State of the Girl:
The Inspiring Greta Thunberg
by Astrid Newton
As girls and young women, our opportunities have opened up greatly within the past couple of decades. That’s not to imply that we don’t have a long way to go in the fight for equality, but it seems that now more than ever we have powerful women cropping up in the media. For this month’s theme, State of the Girl, I would like to reflect upon teenage climate activist Greta Thunberg’s recent influence, as her knowledge, eloquence and passion has already inspired many audiences internationally.
Thunberg, a 16 year old high school student from Sweden, began her major activism in fall 2018 outside the Swedish Parliament, with a school strike. The purpose was to raise awareness for the lack of action being taken upon climate change. She has gone on to speak at many climate rallies across Europe, and was invited to the World Economic Forum in January (that speech is linked down below).
“I don’t want your hope. I don’t want you to be hopeful,” she declares. “I want you to panic.. and act as if the house is on fire.”
Personally, I especially appreciate her address of the patronizing perspective from older generations towards young activists, and how their current “attempts” are doing very little to improve conditions.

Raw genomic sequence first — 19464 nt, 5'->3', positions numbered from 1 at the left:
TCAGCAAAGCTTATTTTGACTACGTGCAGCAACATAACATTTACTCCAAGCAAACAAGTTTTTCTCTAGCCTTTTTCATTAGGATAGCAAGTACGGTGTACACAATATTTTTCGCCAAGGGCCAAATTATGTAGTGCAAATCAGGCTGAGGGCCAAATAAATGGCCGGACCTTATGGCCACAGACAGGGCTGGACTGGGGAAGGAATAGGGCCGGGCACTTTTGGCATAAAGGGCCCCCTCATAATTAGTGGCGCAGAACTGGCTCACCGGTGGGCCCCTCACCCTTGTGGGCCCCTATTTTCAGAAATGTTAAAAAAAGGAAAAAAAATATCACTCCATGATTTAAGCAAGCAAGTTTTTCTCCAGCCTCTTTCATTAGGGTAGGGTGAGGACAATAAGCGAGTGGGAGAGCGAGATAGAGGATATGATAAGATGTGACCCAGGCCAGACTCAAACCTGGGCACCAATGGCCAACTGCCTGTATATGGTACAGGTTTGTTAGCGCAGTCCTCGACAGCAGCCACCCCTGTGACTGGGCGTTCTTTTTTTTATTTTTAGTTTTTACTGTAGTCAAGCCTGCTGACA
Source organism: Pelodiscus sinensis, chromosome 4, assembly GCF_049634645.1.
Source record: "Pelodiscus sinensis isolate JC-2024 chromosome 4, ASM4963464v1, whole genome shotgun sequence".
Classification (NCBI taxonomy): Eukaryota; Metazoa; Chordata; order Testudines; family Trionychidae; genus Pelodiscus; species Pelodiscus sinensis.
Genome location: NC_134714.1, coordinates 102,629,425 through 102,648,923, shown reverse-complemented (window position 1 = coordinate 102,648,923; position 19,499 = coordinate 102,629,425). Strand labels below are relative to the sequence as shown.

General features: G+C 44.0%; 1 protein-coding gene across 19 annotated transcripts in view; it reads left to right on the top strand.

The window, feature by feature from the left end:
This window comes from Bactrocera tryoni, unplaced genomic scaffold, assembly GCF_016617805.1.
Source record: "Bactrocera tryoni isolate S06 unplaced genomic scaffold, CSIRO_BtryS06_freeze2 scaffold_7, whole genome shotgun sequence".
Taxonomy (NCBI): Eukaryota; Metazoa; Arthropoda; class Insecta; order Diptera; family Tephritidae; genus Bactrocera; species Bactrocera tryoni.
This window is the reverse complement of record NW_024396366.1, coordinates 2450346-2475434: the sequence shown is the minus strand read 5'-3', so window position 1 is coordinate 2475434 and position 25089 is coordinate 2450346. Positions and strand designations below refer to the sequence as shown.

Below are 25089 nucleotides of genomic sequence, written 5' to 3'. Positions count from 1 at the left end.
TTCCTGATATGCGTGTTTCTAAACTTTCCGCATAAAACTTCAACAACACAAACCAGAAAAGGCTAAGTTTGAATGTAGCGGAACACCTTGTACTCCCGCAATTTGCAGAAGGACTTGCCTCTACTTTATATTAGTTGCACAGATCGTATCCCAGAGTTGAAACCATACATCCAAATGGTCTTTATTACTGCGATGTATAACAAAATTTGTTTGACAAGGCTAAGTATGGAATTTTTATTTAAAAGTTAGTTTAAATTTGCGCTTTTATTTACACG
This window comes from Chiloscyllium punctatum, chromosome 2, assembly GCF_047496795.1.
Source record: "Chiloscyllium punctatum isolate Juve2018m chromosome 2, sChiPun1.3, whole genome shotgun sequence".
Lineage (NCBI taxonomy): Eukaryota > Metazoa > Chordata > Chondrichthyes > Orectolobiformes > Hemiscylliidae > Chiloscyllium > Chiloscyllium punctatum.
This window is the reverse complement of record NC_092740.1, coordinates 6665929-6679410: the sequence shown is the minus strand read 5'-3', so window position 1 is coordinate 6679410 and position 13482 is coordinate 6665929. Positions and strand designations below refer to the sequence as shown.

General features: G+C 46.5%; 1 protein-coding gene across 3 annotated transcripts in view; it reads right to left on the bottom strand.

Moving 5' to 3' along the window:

Not only is Thunberg an inspiration to young women, she is also diagnosed with Asperger’s syndrome, OCD, and selective mutism, making her a prominent figure for individuals from those communities as well. From several interviews, it seems that she views these diagnoses as advantages in her activism as opposed to something she has to overcome. She tells the BBC, “I don’t fall for lies as easily as regular people, I can see through things.”
Greta Thunberg has become one of the most distinguished faces of the climate change movement, and with her blunt yet eloquent deliveries of the harsh truths that await us and our environment, I’m confident that she will bring about change. With any luck, she will inspire others to do the same in the process.
Silberman, Steve. “Greta Thunberg Became a Climate Activist Not in Spite of Her Autism, but Because of It.” Vox, Vox, 6 May 2019, www.vox.com/first-person/2019/5/6/18531551/autism-greta-thunberg-speech.
“Greta Thunberg.” Wikipedia, Wikimedia Foundation, 12 May 2019, en.m.wikipedia.org/wiki/Greta_Thunberg.